Don’t Follow The Herd Looking For Safe Haven Shares

Investors should avoid safe haven mega-cap stocks as rising share prices are no real indicator that the shares will offer good returns.

Money market experts are seeing investors racing to snap up mega-caps on the basis that sooner or later their yields will reflect the buying price.

But many doubt the investment strategy will offer the expected rewards investors are after.

Chris White, manager of the Premier Income fund, is concerned inexperienced investors are in denial about stock prices and try to justify their financial decisions with the hope dividends will eventually rise to underwrite their investments.

However, he is concerned that their judgement is skewed and the stocks will never repay their costs in hard cash.

Justify valuations

“Many investors are following the herd instead of sitting back and making sensible decisions,” he said.

“A lot of these stocks were trading at up to 14 times earnings just 24 months or so ago, and investors did not want them then. Now they are returning up to 20 times earnings and investors want to dip in to the pot.”

White’s view is that despite some stocks increasing in value as general economic conditions improve; other stocks and shares may offer better value than mega-caps.

“Investors can find opportunities across the market if they are prepared to look hard enough,” said White. “But they need to be cautious and do their homework to find the best.”

From large-cap companies, White favours energy conglomerate Royal Dutch Shell, bank and financial firm HSBC, engineering group BAE Systems and insurer Resolution.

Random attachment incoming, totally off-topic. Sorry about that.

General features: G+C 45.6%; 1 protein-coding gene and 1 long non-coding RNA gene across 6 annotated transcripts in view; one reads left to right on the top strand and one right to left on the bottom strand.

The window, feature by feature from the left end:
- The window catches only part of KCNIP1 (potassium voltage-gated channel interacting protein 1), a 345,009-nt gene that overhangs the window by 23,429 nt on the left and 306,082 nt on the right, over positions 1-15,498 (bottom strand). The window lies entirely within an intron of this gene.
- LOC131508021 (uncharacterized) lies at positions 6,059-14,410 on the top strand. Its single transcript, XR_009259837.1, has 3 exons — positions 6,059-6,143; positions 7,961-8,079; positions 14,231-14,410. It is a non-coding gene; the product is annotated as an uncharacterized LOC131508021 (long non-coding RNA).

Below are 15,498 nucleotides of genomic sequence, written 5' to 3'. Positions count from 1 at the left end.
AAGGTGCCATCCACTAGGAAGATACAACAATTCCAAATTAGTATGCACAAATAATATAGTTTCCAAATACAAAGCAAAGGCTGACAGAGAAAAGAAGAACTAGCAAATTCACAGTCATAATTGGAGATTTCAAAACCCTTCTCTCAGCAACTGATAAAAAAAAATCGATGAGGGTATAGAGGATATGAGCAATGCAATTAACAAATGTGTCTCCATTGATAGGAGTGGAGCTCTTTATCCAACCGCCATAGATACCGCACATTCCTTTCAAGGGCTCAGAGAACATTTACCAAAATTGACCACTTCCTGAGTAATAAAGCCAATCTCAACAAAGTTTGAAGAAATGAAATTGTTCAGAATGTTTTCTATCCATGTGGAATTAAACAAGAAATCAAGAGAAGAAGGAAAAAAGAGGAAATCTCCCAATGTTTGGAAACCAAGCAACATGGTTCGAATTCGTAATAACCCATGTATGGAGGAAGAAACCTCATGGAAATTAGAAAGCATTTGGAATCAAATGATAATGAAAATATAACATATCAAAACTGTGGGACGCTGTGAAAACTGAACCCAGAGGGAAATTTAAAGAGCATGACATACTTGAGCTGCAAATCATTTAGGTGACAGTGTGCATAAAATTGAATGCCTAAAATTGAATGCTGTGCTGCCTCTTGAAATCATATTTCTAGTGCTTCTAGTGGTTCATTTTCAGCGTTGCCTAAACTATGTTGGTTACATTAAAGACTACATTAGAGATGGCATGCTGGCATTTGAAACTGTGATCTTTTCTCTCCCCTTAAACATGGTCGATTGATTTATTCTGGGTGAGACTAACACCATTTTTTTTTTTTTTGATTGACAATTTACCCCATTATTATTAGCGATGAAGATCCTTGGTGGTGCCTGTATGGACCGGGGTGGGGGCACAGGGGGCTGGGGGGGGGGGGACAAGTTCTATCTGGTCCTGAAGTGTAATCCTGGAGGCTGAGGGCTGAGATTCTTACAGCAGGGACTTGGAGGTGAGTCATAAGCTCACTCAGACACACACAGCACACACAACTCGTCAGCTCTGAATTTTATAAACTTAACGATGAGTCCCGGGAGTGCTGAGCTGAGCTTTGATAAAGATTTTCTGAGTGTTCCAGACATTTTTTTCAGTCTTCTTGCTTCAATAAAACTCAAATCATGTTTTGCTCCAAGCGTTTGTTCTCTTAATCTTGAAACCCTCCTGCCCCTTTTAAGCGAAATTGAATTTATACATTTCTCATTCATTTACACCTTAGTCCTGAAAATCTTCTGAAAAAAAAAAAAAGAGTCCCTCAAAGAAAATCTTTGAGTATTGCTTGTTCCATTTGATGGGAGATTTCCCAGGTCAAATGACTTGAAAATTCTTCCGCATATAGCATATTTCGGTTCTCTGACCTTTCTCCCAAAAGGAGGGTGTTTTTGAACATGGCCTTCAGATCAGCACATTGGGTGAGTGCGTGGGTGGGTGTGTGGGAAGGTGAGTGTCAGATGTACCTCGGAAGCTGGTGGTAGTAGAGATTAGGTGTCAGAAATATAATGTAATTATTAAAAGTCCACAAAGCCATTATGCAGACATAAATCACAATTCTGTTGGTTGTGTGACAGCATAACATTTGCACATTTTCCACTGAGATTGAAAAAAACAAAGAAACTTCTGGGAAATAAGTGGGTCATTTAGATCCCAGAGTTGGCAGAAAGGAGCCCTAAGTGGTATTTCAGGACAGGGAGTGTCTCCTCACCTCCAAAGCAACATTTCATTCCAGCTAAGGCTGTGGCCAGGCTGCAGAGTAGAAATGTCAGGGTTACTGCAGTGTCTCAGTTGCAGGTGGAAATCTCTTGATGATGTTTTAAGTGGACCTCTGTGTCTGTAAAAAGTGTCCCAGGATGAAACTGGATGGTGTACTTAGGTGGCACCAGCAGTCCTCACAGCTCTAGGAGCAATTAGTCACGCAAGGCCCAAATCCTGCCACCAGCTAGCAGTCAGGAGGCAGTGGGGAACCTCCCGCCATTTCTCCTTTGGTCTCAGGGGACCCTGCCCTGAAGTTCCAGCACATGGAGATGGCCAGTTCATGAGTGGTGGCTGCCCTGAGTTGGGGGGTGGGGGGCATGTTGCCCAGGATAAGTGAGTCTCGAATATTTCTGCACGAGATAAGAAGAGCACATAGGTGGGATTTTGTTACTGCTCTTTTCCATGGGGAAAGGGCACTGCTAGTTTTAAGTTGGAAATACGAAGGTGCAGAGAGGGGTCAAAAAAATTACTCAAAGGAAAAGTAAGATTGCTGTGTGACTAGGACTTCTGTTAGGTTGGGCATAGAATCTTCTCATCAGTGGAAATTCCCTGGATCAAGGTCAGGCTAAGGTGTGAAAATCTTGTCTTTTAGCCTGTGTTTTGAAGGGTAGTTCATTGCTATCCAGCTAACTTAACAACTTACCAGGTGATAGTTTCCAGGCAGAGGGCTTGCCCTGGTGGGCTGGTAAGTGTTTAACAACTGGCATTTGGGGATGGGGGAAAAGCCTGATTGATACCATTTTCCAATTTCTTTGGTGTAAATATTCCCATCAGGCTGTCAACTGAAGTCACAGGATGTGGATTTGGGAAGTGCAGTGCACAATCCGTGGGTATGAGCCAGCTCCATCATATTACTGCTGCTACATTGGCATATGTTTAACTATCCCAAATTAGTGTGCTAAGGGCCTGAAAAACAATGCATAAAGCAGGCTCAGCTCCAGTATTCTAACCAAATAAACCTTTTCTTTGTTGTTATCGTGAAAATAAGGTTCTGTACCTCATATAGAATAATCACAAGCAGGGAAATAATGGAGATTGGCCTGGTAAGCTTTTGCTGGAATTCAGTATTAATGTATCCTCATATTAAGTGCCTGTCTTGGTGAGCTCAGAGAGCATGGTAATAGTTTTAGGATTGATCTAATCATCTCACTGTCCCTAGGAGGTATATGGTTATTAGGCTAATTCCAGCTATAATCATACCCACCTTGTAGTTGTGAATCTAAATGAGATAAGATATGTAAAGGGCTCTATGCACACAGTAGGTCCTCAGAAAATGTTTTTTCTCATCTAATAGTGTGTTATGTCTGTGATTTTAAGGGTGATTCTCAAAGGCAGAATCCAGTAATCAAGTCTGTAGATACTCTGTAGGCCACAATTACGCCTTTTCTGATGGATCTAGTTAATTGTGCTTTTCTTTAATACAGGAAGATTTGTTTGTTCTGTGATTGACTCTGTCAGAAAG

“These companies yield dividends of around 5% regularly, which is really the minimum an investor should be looking for to justify the cost of shares.”

Tips for investors

Less popular with White are drinks firm Diageo and Unilever.

“These are shares considered as safe havens by investors. Their value has increased more as a result of that sentiment than corporate performance in contrast to the others which pay a regular return,” he said.

White’s tip for investors is to set aside valuations or yields and look at cash flow. He suggests looking for valuations built on a strong balance sheet bolstered by cash in the bank.

“As the markets continue to readjust, strong companies will increase share value and dividend returns, while those with inflated prices and a lack of cash will fall back,” said White.

And his tips for 2014? Look at insurance and media companies.

Rising markets boost income from equities, which power the profits of financial funds, while companies are taking the brakes off advertising to increase revenues for media firms, he says.

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